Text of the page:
Crime fighters will be getting a boost in Amsterdam with the installation of 20 security cameras bestowed on the city Thursday by the Chinese Buddhist World Peace and Health Organization.
City officials gathered at City Hall with Buddhist representatives and Amsterdam pediatrician Dr. Govind Rao, the leader of a cross-cultural committee working to build bridges between the city and its immigrant population.
During remarks at a brief ceremony, Rao recounted his experience with the Buddhists and said he finds them well-educated and well-mannered.
Rao said their purchase of roughly $1.5 million worth of city property with the goal of beautifying the city was an ambitious and difficult one. But the Buddhists have suffered numerous losses at the properties they want to fix up, including thefts of copper and priceless statues.
The incidents left many of the new community feeling uncomfortable about crime, Rao said, which led to the idea of giving the city surveillance cameras.
In addition to investigating burglaries, Rao said the city has been working to assist the Buddhists with ideas on how to secure their properties and he suggested the Buddhists reciprocate.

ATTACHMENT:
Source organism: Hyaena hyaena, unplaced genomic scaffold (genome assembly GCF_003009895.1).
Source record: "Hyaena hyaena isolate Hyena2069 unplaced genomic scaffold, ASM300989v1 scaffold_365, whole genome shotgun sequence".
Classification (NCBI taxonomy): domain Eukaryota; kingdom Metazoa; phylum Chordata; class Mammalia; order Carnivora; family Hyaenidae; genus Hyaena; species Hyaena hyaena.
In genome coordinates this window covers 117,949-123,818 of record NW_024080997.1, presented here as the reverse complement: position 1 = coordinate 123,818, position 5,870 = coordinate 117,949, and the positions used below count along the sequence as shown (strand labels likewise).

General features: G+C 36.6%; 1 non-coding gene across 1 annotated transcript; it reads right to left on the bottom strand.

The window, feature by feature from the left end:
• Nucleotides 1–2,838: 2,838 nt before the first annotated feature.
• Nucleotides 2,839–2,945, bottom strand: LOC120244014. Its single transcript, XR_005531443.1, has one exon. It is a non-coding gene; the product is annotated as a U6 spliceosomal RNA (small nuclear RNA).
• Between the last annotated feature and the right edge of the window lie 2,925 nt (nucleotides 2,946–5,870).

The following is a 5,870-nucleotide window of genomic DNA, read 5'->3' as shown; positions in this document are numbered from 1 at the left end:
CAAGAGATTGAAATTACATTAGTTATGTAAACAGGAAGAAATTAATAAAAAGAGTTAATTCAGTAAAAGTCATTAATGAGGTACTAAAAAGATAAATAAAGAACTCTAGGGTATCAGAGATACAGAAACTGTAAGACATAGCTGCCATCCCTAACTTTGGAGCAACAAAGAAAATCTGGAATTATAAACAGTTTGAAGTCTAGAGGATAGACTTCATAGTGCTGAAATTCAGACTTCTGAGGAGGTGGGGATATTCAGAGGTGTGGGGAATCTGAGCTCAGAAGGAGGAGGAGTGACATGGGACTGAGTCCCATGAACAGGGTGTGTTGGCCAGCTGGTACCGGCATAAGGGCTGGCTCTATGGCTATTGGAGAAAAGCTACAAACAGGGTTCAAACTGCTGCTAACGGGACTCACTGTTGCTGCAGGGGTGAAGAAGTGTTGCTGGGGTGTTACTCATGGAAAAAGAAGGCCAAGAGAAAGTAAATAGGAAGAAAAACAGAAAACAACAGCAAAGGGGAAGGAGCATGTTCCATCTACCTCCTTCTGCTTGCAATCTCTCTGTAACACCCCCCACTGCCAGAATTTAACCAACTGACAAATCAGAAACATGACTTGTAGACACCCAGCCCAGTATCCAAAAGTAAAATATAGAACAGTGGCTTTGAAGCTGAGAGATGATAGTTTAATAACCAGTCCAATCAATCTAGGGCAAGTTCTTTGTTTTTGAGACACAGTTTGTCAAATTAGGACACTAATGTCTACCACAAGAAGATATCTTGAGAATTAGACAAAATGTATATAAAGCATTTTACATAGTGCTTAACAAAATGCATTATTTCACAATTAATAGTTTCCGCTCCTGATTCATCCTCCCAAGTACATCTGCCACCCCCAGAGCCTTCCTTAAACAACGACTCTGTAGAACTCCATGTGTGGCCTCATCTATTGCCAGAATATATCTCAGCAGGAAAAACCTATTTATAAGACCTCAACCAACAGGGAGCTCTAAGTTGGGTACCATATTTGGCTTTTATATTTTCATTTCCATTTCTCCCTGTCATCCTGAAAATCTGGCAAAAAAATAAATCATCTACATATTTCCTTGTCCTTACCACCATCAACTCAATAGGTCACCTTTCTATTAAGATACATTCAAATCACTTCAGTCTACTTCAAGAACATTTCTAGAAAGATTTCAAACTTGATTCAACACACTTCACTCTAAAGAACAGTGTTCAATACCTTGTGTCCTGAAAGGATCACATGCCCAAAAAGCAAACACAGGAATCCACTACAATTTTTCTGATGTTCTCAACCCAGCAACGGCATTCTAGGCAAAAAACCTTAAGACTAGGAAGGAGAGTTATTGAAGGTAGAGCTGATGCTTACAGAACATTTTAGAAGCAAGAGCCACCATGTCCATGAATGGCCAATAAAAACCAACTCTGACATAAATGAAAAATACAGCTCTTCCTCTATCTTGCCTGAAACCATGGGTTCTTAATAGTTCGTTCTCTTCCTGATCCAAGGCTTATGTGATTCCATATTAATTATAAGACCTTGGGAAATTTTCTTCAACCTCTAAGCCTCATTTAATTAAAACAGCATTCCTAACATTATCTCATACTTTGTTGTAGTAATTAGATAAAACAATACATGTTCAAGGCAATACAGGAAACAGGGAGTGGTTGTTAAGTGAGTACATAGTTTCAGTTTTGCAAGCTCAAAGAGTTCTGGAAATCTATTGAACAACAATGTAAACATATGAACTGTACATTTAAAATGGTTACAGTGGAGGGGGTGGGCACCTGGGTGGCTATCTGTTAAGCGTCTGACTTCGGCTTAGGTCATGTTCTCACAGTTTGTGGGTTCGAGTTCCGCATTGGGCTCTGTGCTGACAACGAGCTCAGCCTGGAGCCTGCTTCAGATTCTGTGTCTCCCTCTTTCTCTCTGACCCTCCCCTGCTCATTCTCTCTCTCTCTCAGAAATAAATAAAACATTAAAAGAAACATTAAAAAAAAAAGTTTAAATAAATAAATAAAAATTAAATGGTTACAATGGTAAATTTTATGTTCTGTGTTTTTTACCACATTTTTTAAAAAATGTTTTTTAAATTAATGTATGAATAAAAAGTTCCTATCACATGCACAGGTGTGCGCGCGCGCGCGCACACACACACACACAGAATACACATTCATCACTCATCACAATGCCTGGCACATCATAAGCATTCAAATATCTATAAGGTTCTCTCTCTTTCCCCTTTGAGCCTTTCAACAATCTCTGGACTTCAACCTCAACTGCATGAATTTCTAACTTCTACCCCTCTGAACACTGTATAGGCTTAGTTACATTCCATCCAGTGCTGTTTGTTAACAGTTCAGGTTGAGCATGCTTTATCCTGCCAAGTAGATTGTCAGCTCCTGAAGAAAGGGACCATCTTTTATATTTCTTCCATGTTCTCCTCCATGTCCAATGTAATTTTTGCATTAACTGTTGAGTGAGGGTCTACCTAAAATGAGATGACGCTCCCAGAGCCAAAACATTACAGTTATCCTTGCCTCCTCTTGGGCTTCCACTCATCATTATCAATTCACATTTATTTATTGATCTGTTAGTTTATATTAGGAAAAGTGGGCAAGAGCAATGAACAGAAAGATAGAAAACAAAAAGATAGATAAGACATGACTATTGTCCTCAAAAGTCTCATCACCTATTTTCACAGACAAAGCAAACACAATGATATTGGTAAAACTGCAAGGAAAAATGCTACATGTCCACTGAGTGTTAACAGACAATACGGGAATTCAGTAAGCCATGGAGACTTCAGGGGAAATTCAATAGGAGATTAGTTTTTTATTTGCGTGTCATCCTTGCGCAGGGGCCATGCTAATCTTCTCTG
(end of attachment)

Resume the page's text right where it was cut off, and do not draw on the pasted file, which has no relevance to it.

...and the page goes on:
“The Buddhist community must also do something for the city,” he said.
Rao said during a visit to Hong Kong, he noticed there are surveillance cameras on nearly every corner, and he believes there’s little crime in that urban environment.
As it turned out, the World Peace and Health Organization already had a contact in the surveillance camera business: Sky Deng, the owner of the LYD Technology company, which specializes in wireless digital camera kits and other gear.
Deng provided a full setup of 20 cameras with wireless technology, eliminating the need for hard wiring.
Though the cameras have to be installed on utility poles and get power hooked up to them, it won’t cost city taxpayers anything. Rao said he will donate that cost, roughly $6,000.
In response, Mayor Ann Thane on Thursday presented Buddhist Holy Master Lucas Wang, known as Ziguang Shang Shi by his followers, with a bird feeder and some bird food. The birds will represent people flocking to the Buddhists to learn their healthy form of yoga.
Thane also gave Wang a lunar hibiscus plant, which she said will represent growth year after year.
Police Chief Gregory Culick said the Buddhists have pursued their own anti-crime effort by installing several surveillance cameras around their properties.
Wang, speaking through interpreter and spokeswoman Jennie Wong, expressed gratitude to city officials.
He urged city residents to join in on the effort to reduce crime in Amsterdam by getting involved and helping police.
Wang said it’s important for residents unfamiliar with the Buddhist group to recognize they are in Amsterdam to do good.
“We have no other intention, we just want to better this place,” he said through the interpreter.